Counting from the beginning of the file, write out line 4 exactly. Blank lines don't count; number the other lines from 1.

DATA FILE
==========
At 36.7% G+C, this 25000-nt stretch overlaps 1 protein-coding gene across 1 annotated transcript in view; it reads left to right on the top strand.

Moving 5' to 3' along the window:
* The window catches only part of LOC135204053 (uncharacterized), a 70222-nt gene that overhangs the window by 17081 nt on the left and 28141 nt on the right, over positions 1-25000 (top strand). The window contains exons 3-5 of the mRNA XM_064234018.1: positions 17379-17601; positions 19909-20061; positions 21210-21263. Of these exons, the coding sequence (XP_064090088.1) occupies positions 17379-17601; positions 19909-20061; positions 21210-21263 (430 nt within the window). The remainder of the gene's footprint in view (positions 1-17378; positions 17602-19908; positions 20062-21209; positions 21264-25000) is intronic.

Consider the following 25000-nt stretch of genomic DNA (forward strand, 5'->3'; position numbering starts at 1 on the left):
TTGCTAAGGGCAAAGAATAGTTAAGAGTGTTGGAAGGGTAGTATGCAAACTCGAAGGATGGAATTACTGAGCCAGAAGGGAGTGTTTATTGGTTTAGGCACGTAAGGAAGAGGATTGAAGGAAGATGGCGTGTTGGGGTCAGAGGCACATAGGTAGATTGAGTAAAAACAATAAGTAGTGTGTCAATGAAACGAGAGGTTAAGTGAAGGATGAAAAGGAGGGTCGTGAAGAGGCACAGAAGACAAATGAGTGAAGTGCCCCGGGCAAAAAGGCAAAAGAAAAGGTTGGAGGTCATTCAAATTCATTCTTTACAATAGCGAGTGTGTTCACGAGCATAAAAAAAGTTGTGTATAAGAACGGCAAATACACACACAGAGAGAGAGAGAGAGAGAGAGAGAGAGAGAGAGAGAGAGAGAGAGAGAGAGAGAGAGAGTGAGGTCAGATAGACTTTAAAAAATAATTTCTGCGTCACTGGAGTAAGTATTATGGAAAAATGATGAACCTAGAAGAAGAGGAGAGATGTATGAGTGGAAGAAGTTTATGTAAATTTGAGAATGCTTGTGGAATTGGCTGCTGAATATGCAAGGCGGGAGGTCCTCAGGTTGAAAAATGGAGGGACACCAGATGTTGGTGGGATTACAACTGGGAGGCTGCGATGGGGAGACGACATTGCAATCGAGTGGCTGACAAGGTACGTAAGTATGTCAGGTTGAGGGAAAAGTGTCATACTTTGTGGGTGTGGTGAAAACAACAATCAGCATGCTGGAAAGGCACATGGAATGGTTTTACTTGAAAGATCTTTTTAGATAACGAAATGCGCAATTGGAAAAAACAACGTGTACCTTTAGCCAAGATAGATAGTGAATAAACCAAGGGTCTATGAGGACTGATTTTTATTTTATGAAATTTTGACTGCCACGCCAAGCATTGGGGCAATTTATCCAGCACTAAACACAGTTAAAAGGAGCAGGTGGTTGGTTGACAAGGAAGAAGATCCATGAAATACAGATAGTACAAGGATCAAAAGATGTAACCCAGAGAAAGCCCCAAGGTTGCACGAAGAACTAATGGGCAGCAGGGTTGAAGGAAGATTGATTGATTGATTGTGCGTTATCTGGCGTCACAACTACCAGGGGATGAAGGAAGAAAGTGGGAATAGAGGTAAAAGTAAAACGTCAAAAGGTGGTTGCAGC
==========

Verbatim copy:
Consider the following 25000-nt stretch of genomic DNA (forward strand, 5'->3'; position numbering starts at 1 on the left):